Advertising

Freddy’s Kaleidoscope of Motion Design

The symmetrical patterns and multiple reflections created by a kaleidoscope served as the perfect metaphor for the art of dance and gymnastics – and a means to demonstrate the ease of movement offered by the dance and fitness apparel manufactured by Freddy Wr.UP of Italy. For the making of the video, DLV BBDO Milan collaborated with Abstr^ct:groove production company to build a simulated kaleidoscopic view of performers in motion. Considerable storyboarding preceded actual production. Abstr^ct:groove producer Mauro Mastronicola says, “To understand how to achieve the graphic patterns we wanted, we started by studying small scale models and then we went into CGI simulations. All the effects were obtained in camera without the use of added post-production.”

Not everything happened in camera, however. Abstr^ct:groove designed and built four thaumascopes of different sizes and shapes, the biggest being about 30 feet long with an triangular opening of about 8 feet and the smallest being about 5 feet in length with a square opening of about 2 feet. The Italian National Team of Rhythmic Gymnastic ‘le Farfalle’ was asked to perform the gymnastic movements which were choreographed by their trainer Emanuela Maccarani. Luigi Pane directed the film and Franky B (aka Cryptic Monkey) produced the music.

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Product Design

Korean Amulet Helmet

In many ancient cultures, traditional patterns are imbued with symbolic meaning that turn the objects on which they appear into amulets believed to bestow powers that protect a person from danger or harm. What better place to add this extra measure of safety than on a bicyclist’s headgear. Korean designers Kim Jungwoo, Kim Yoonsang and Park Eunsug found that the dramatic Sun Ja Mun pattern, a symbol for love, living and luck, was well suited to the cut-out design of a bike helmet, and also appealed to the bike rider’s philosophy of life.

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Packaging

One in Four Million Bottle Design

As renowned for its creative branding as it is for its premium vodka, Absolut continually tops itself with fantastic new visual expressions. In this case, the Swedish vodka-maker, owned by French company, Pernod Ricard, teamed with Swedish ad agency, Family Business, to give new meaning to the term “limited edition.” The idea was not just to make each Absolut bottle seem unique, but to actually be unique. To do that, Absolut had to reconfigure its bottling production line to recreate artwork with splash guns, 38 colors, and 51 patterns. A complex computerized algorithms program orchestrated these elements in a randomized fashion so that no two bottles were decorated alike. In fact, Absolut estimates that it would take 94 quintrillion bottles before two identical designs resulted. The company is not producing that many, but it did individually number each of the four million bottles in its limited edition line, which it appropriately named “Absolut Unique.”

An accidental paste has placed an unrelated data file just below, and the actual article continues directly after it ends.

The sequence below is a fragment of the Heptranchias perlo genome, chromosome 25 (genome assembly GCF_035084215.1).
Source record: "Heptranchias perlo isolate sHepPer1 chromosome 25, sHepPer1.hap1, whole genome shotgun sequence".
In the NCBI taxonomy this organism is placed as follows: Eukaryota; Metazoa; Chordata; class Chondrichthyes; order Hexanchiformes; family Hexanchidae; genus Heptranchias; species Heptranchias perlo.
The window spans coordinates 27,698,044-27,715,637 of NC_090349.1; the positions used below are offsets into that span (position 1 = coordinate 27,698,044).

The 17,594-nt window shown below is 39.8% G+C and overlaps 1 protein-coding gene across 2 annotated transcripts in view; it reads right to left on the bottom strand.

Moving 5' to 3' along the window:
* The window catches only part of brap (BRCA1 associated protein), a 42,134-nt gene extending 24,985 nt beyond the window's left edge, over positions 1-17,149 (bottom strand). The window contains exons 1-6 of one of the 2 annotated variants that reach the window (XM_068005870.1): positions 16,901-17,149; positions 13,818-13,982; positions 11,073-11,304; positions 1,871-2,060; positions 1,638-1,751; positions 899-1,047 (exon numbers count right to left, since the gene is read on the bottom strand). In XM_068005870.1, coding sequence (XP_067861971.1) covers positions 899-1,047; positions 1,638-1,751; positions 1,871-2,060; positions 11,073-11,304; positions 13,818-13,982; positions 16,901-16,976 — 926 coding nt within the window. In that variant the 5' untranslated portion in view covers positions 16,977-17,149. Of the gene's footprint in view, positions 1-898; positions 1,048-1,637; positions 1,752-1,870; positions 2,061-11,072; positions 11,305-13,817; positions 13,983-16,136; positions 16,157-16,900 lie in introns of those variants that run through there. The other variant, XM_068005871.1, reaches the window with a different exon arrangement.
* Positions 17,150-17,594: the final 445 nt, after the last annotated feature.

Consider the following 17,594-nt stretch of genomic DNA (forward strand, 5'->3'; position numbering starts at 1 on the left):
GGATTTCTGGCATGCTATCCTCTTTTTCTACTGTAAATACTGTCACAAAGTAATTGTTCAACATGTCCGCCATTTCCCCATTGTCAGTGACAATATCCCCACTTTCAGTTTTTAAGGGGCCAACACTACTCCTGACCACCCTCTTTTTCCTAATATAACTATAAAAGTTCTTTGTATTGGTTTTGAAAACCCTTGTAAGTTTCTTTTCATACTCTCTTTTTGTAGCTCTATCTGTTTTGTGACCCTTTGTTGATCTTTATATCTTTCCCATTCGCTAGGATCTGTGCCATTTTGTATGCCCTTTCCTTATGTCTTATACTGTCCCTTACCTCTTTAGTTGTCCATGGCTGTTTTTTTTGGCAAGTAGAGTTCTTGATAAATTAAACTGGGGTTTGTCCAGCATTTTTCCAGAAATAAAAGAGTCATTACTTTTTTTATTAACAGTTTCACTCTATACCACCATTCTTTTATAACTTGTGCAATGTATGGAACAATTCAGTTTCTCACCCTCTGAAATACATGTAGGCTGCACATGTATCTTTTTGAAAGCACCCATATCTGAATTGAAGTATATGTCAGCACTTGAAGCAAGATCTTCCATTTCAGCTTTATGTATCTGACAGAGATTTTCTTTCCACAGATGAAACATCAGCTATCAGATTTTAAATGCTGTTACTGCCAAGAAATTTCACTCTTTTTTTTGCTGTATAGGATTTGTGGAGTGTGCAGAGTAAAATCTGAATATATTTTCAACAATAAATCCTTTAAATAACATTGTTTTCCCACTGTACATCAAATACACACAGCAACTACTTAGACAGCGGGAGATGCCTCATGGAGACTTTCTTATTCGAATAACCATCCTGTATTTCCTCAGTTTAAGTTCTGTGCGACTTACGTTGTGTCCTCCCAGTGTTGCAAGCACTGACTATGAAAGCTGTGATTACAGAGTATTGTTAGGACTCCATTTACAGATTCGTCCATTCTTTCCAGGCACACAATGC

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Advertising

Nike+ FuelBand Fuels An Interactive Music Video

This video is not an ad for Nike+ FuelBand, but it is an offshoot project that fuses technology, human movement and music. The “Field” video is based on HTML technology and requires Google Chrome to let viewers control the experience through the use of a keyboard and mouse to change colors and dot patterns. Nike created it in collaboration with Dazed Digital Magazine and Nosaj Thing, the Los Angeles-based music producer, and FAIR, LA, the design/technology collective led by Julia Tsao. It was produced with Swedish interactive studio, DinahMoe.

Engaging users is also key to the Nike+FuelBand, a matte black rubber-coated wristband that tracks the wearer’s activity through a sport-tested accelerometer that translates every move into NikeFuel – a point system to measure progress against a pre-set goal. The wristband notes every movement – walking, running, jumping – and the amount of calories consumed. Each day users set the goal they wish to attain, and the LED display indicates how well they are doing by changing color from red to yellow to green. Users can upload the data onto their computer or send it via Bluetooth to their smartphone. The FuelBand changes users from passive to active participants in setting and meeting their fitness goals. It becomes a one-person sport challenging users to exceed their personal best.

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